Mr V Ndlovu (IFP) asked whether the new Board was taking responsibility for the events reported upon in the AG’s report of 2007/8.
Ms R Tsotetsi (ANC) asked what the procedure was for handing over.
Mr Strydom responded that the procedure for takeover was induction, capacity building of new Board members, as well as strategic planning sessions.
Mr A Louw (DA) asked if it would have been appropriate to ask the previous Board members to come and explain themselves, based on what was being discussed.
Mr I Ollis(DA) asked whether there were two sets of financial statements with the AG.
Mr Strydom replied that the financial statements with the AG were for the period up to March 2009 only.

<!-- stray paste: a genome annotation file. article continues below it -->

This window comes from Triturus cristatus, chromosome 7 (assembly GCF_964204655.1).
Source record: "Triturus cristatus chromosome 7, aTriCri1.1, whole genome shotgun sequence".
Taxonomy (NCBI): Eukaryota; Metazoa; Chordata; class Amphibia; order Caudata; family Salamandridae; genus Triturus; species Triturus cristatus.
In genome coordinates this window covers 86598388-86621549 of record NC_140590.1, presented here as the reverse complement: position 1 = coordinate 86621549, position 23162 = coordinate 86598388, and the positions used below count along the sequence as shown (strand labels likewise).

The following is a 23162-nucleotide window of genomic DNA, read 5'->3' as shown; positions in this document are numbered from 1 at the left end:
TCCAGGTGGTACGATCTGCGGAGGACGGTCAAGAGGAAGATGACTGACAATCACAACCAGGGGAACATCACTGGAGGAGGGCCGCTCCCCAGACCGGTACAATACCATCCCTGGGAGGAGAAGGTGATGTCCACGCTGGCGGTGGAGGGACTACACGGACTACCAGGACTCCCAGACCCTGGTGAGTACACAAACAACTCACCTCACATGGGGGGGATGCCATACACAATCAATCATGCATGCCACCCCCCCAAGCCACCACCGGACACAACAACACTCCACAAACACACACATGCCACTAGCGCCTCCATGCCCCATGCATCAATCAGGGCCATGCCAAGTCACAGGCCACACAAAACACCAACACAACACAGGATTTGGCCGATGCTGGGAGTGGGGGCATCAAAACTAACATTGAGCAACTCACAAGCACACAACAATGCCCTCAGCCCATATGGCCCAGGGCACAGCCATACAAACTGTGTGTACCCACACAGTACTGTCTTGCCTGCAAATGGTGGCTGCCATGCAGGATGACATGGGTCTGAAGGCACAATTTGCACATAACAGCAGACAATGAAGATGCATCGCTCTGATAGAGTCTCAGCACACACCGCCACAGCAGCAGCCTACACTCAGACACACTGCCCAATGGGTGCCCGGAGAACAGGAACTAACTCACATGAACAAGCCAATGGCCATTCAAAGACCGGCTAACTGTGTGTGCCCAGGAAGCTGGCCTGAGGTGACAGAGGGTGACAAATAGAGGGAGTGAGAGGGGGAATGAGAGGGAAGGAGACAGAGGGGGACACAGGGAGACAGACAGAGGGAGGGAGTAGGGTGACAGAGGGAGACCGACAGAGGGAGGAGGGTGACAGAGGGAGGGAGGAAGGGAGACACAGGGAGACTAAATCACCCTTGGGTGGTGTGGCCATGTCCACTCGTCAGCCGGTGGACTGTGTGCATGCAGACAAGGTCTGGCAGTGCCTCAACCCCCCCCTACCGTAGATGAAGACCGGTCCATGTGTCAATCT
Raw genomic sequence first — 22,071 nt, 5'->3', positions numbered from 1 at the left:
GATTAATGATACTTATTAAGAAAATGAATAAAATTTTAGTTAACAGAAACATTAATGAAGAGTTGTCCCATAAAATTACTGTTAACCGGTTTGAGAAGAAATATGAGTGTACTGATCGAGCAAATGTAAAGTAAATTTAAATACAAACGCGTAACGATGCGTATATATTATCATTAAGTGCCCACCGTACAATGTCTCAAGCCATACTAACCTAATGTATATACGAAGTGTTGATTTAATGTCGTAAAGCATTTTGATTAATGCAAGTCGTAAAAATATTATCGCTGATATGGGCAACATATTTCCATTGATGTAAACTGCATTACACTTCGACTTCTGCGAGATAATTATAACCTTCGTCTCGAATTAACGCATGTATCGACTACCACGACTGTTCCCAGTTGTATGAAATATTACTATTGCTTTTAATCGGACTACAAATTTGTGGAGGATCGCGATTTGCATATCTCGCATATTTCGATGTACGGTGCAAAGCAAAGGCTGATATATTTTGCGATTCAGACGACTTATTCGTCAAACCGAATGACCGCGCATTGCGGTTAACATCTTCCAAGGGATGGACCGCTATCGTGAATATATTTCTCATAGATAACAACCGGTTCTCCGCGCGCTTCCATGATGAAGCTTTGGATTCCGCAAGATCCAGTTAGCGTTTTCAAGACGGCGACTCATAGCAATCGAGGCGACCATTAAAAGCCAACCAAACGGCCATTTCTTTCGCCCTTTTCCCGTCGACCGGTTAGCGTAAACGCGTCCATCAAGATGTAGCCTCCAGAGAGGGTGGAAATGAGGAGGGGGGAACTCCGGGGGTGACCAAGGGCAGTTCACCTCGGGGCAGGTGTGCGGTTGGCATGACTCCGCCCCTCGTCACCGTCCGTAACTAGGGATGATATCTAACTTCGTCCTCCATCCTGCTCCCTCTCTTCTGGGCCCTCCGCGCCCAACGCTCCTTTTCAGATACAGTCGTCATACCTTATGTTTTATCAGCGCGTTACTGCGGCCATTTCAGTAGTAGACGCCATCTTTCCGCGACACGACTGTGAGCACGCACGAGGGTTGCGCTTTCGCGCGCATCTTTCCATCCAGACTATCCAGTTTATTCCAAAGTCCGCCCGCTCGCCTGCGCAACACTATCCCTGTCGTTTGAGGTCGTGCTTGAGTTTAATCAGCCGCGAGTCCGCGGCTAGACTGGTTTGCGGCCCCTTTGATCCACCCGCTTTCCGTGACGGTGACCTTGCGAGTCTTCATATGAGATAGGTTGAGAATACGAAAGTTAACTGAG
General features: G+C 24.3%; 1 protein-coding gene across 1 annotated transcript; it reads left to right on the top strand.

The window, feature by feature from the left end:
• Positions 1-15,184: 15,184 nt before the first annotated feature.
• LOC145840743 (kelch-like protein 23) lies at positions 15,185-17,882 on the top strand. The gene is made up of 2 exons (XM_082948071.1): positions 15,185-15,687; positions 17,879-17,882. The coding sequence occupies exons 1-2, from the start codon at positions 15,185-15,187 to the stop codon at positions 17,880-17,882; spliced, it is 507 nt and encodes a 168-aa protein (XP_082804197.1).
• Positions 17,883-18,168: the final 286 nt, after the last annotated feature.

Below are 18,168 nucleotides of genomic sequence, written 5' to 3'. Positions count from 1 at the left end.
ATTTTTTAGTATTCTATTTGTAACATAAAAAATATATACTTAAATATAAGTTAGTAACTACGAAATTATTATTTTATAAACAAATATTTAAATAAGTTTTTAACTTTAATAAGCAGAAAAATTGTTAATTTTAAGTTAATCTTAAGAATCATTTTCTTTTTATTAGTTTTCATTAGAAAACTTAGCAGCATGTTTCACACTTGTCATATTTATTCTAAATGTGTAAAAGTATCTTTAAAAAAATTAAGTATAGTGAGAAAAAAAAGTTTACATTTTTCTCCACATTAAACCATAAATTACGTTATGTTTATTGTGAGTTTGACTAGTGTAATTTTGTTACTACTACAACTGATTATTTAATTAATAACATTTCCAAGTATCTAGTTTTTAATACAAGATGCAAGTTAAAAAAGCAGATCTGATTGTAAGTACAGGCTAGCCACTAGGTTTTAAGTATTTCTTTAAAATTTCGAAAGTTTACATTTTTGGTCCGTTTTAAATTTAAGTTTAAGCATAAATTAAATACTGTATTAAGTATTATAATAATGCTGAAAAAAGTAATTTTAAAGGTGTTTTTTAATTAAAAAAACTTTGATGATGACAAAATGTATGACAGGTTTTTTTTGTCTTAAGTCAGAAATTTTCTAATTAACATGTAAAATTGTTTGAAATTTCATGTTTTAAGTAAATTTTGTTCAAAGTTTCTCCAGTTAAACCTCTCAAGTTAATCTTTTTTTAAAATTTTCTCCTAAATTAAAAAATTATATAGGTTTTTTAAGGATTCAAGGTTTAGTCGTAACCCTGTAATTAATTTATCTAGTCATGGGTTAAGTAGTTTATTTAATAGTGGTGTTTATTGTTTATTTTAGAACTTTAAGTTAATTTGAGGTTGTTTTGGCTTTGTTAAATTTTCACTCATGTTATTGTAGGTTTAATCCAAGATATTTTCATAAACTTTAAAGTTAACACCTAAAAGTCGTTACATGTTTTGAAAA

Mr W Madisha (COPE) was concerned about the new Board’s acceptance of the negligence that had occurred under the previous Board. He stressed that there was a line of responsibility for full-time management. If one section of management moved out, another section of management would be put in place. He stated that the present Board represented the second line of management, and was not new. He asked who was actually responsible if the CFO did not do the work properly, and what had been done over the period of two or three financial years when the CFO had not performed. He asked if the management had the capacity to handle the situation, whether anyone had questioned the inability of the CFO to deliver, and whether the management could admit that it had failed. He asked what specific action management took. It was important that this Committee should be given an explanation, because people should be employed on the basis of their capacity to perform. He also questioned the role of the Department, because the CETA was working with the Department all along.